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Time to ‘fall back’ despite lawmakers’ vote to lock the clock

No more changing of clocks like this one in Seattle's Lake Union Park if Congress OKs Washington's permanent move to daylight saving time.
KUOW Photo/Gil Aegerter
No more changing of clocks like this one in Seattle's Lake Union Park if Congress OKs Washington's permanent move to daylight saving time.

Daylight saving time goes away this Sunday, November 1. You'll get an extra hour of sleep from the time-change ritual. But wait, wasn't this hassle of resetting our clocks supposed to go away? Bide your time, folks, because multistate coordination and inaction by Congress is mucking with the gears.

Last year, the Oregon and Washington legislatures voted to observe daylight saving time year-round. But we'll change our clocks this weekend anyway.

"What I was hoping for is that we would do one more switch in the spring and then that would be it. We would be on daylight saving time permanently," said state Rep. Bill Post, who carried the year-round daylight saving time bill in the Oregon House. "That was my hope. There's still time."

"The fall back I don't really care so much about. Hey, it's an extra hour of sleep," said Post. "But the spring forward seems to be the one that affects people. There have even been studies about heart conditions and things. So, I'd like to see us stop that."

People like Post argue the biannual time change is outdated. Oregon lawmakers made their move to lock the clock contingent on neighboring Washington state and California ditching the switch in unison. But California, which started out gung ho, is now taking its sweet time.

In Sacramento, the clock ran out in August on legislation that called for the Golden State to stay on daylight saving time forever, as directed by a 2018 ballot proposition that passed with support from 60% of voters statewide.

California state senators chose to let the measure die amid concerns about staying in sync with neighboring Mexico as well as scattered constituent pleas to standardize onto year-round standard time. Some argued the quickest way to stop the biannual time changes would be to choose permanent standard time instead of year-round daylight saving time.

Earlier this year, the Idaho Legislature voted to link the northern portion of Idaho, which follows Pacific time, to whatever time observance that Washington state follows.

"It makes a lot of sense to move together," said Washington state Rep. Marcus Riccelli of Spokane. "I don't see the benefit of going it alone."

At the national level, Florida lawmakers are leading the charge in Congress to move all the states that switch their clocks twice-yearly onto permanent daylight saving time in one fell swoop. Florida Republican Sen. Marco Rubio's "Sunshine Protection Act" drew cosponsorship from Sens. Ron Wyden (D-OR) and Patty Murray (D-WA). Reps. Adam Smith (D-WA) and Dan Newhouse (R-WA) signed on to a U.S. House version.

Here's why Congress needs to get involved: States can adopt year-round standard time, but the federal Uniform Time Act does not currently allow for year-round daylight saving time.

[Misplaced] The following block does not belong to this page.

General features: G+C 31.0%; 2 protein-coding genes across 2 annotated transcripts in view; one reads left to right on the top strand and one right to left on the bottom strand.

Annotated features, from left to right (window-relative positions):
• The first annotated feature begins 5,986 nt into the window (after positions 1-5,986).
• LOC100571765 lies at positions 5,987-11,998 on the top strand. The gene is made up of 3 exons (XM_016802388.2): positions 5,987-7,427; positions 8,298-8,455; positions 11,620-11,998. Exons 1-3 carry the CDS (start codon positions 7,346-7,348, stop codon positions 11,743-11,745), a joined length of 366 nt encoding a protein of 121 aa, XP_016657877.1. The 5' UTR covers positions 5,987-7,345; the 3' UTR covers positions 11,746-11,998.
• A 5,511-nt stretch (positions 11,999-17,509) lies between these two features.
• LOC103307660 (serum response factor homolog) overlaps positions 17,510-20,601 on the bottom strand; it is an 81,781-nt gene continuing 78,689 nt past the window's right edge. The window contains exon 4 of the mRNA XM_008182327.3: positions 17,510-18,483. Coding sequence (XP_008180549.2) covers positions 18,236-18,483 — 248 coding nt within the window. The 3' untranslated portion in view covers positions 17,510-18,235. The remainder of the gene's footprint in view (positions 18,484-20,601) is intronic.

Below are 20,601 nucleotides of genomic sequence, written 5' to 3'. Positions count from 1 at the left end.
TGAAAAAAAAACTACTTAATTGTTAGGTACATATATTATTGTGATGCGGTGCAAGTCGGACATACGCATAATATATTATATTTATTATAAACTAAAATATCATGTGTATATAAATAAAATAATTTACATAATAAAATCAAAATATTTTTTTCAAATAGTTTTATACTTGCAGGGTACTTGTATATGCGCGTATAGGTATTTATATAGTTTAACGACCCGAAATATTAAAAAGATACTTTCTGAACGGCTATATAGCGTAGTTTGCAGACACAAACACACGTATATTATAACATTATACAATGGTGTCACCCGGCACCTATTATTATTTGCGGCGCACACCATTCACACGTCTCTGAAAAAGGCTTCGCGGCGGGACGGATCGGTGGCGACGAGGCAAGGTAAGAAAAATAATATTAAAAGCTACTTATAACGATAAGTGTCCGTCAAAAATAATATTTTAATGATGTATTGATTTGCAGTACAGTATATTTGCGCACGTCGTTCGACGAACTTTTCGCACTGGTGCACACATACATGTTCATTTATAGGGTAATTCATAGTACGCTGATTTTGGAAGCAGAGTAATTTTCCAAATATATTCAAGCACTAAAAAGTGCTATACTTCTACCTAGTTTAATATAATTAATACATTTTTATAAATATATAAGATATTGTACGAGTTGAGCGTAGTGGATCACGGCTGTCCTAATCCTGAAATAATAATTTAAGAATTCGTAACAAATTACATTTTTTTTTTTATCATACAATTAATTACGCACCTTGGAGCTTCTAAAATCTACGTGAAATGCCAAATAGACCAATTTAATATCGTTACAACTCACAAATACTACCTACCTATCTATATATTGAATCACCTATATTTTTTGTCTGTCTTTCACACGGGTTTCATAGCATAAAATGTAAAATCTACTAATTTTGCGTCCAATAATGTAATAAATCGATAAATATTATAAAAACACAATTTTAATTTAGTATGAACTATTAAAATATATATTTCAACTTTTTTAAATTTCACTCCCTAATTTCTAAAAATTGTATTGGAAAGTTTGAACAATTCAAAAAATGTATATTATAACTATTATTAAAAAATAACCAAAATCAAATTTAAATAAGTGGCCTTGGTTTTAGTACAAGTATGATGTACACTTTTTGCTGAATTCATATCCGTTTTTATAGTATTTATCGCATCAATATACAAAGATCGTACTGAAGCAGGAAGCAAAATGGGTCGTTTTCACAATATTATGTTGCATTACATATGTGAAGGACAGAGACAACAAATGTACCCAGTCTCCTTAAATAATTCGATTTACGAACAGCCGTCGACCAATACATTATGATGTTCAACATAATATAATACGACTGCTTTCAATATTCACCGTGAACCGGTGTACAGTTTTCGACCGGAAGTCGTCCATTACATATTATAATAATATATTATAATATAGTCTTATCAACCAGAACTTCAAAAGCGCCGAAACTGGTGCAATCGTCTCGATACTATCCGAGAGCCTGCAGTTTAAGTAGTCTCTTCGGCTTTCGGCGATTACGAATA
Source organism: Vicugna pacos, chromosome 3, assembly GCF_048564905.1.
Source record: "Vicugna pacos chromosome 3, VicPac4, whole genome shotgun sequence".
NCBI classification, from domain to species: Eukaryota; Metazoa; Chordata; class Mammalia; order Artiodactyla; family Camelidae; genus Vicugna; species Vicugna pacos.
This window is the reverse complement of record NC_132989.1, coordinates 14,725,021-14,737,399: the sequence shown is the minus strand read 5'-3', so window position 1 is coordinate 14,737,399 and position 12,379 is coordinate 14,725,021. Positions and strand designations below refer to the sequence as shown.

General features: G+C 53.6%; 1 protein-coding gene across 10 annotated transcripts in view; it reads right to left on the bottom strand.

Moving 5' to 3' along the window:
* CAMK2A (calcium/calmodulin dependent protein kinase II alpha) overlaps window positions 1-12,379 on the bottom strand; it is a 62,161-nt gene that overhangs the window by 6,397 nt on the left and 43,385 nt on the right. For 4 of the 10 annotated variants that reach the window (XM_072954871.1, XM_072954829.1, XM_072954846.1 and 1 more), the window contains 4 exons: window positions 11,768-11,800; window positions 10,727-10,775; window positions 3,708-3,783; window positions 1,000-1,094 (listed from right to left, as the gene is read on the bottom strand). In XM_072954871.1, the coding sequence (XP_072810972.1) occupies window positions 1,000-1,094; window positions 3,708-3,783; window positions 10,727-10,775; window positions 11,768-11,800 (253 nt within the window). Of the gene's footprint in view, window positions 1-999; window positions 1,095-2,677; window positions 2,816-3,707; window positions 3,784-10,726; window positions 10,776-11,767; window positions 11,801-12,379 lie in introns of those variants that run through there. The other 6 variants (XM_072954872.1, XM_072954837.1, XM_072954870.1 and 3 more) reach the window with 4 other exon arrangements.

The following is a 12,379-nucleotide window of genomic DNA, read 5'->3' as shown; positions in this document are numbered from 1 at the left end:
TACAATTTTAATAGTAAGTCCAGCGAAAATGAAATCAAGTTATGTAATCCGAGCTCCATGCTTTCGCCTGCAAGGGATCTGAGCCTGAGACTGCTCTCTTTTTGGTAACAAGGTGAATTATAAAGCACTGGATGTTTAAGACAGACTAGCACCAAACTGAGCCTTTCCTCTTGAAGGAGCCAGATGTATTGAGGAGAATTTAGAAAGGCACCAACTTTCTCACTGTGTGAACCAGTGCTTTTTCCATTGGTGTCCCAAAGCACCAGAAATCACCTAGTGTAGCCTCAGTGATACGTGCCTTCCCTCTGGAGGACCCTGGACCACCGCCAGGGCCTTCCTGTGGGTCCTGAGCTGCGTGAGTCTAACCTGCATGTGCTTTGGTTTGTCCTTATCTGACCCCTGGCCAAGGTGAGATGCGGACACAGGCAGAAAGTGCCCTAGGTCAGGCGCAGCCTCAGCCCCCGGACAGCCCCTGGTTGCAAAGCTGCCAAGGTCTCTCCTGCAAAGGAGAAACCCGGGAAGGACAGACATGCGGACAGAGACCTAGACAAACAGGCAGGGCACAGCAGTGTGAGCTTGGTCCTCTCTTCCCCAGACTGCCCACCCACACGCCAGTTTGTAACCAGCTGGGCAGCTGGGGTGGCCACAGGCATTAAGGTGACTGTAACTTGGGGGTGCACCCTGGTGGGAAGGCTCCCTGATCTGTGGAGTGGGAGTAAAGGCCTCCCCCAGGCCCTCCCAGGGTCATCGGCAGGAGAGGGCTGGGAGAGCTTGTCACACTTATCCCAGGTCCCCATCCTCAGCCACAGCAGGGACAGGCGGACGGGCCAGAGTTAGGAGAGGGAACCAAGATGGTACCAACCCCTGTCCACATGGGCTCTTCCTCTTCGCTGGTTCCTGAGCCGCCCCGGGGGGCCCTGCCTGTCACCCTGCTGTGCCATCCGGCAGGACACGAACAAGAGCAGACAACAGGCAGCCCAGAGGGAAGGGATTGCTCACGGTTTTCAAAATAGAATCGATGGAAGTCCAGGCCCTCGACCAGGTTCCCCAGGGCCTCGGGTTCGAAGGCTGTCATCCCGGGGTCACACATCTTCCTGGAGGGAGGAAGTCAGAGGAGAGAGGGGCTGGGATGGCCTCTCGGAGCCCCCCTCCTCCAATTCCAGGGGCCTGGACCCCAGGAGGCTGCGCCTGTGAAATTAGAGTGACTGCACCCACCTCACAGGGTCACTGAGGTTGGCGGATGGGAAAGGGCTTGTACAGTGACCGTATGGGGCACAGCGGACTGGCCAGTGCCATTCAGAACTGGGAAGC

In mid-September, Rubio introduced a new, pandemic version of the Sunshine Protection Act that would only cancel this fall's time switch and next March's "spring forward." The temporary extension of daylight saving time would provide one year of stability for families who are already dealing with plenty of other disruptions brought by the COVID-19 pandemic, Rubio's office said. They said keeping that extra hour of sunlight on winter afternoons, as opposed to mornings, would contribute to better health and wellness.

"Our government has asked a lot of the American people over the past seven months, and keeping the nation on Daylight Saving Time is just one small step we can take to help ease the burden," Rubio said in a press statement. "More daylight in the after school hours is critical to helping families and children endure this challenging school year."

Neither Rubio's latest proposal nor any of the four other federal authorizing bills for permanent daylight saving time introduced since last year have gone anywhere in the House or Senate.

"If there ever was a time to take care of this, 2020 was it," said Riccelli, who sponsored the year-round daylight saving time legislation in Olympia last year. "Unfortunately in COVID times, it's not the most pressing issue."

Two states — Arizona and Hawaii — and the territory of Puerto Rico long ago dispensed with the time change ritual by sticking to standard time year-round.

In the last three years, a total of 13 states have enacted legislation to provide for year-round daylight saving time, but they are all waiting for an act of Congress to make the change.

Copyright 2020 Northwest News Network

Correspondent Tom Banse is an Olympia-based reporter with more than three decades of experience covering Washington and Oregon state government, public policy, business and breaking news stories. Most of his career was spent with public radio's Northwest News Network, but now in semi-retirement his work is appearing on other outlets.
Tom Banse
Tom Banse covers national news, business, science, public policy, Olympic sports and human interest stories from across the Northwest. He reports from well known and out–of–the–way places in the region where important, amusing, touching, or outrageous events are unfolding. Tom's stories can be found online and heard on-air during "Morning Edition" and "All Things Considered" on NPR stations in Washington, Oregon, and Idaho.